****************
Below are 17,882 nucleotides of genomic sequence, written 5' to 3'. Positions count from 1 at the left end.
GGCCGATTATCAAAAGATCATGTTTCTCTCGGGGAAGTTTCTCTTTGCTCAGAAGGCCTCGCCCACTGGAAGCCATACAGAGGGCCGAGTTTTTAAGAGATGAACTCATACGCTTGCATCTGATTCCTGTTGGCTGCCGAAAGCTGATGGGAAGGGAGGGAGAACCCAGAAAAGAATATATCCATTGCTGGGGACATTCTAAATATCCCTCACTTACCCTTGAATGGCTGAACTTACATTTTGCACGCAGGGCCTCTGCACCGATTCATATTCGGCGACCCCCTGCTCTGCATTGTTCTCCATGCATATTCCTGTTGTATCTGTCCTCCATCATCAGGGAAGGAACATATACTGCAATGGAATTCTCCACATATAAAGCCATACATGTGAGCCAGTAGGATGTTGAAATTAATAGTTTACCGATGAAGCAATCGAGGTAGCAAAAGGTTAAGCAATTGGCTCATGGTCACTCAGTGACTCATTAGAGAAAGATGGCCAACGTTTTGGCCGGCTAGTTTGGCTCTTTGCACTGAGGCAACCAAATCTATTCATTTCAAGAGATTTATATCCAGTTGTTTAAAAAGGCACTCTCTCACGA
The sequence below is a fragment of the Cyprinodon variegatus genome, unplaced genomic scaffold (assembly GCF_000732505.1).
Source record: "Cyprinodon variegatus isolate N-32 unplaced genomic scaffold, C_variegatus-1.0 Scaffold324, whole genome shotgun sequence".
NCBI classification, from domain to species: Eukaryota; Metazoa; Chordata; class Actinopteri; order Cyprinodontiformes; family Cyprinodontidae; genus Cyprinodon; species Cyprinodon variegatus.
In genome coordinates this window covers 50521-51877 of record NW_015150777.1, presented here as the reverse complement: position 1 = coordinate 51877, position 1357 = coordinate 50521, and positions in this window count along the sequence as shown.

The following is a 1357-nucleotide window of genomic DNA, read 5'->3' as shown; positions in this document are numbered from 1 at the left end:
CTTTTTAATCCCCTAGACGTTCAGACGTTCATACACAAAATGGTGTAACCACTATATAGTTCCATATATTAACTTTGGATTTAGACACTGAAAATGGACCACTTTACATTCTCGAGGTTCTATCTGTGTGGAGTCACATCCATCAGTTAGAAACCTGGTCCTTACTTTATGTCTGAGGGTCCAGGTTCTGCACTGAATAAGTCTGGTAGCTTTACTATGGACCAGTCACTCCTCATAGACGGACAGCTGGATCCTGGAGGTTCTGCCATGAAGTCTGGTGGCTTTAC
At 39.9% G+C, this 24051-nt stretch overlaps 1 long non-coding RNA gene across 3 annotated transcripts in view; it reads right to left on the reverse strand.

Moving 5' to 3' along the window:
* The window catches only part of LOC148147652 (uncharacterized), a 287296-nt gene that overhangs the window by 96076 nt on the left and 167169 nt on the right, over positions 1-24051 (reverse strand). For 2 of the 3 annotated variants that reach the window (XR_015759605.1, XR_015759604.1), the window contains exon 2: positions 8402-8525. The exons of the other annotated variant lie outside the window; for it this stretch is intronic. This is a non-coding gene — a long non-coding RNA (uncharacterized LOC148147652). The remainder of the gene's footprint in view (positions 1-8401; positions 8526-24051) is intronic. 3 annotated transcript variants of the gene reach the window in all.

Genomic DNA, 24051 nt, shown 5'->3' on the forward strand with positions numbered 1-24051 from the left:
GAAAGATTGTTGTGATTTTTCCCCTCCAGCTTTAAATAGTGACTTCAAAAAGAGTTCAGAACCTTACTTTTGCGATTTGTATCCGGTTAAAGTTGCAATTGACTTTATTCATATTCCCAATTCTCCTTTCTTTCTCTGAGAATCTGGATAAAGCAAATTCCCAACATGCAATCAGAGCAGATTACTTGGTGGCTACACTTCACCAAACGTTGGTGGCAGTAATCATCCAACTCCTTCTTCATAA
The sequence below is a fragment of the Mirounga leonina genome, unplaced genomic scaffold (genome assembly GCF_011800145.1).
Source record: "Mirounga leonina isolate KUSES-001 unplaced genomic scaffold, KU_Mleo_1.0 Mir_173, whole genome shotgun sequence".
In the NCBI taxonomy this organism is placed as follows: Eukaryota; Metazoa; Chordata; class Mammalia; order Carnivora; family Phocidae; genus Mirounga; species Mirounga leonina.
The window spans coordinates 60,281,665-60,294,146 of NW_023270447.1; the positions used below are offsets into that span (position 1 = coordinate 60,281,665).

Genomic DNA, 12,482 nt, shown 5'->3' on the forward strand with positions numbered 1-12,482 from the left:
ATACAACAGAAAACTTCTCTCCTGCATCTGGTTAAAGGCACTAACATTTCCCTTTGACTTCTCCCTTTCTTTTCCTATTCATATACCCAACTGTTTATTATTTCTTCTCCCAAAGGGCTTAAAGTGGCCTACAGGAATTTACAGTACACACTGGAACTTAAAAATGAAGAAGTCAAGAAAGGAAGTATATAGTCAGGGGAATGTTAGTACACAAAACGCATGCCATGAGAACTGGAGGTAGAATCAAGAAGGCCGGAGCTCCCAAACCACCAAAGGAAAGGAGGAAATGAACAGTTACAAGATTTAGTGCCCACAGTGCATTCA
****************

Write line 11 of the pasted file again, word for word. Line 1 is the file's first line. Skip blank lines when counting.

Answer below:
* The window catches only part of LOC148147652 (uncharacterized), a 287296-nt gene that overhangs the window by 96076 nt on the left and 167169 nt on the right, over positions 1-24051 (reverse strand). For 2 of the 3 annotated variants that reach the window (XR_015759605.1, XR_015759604.1), the window contains exon 2: positions 8402-8525. The exons of the other annotated variant lie outside the window; for it this stretch is intronic. This is a non-coding gene — a long non-coding RNA (uncharacterized LOC148147652). The remainder of the gene's footprint in view (positions 1-8401; positions 8526-24051) is intronic. 3 annotated transcript variants of the gene reach the window in all.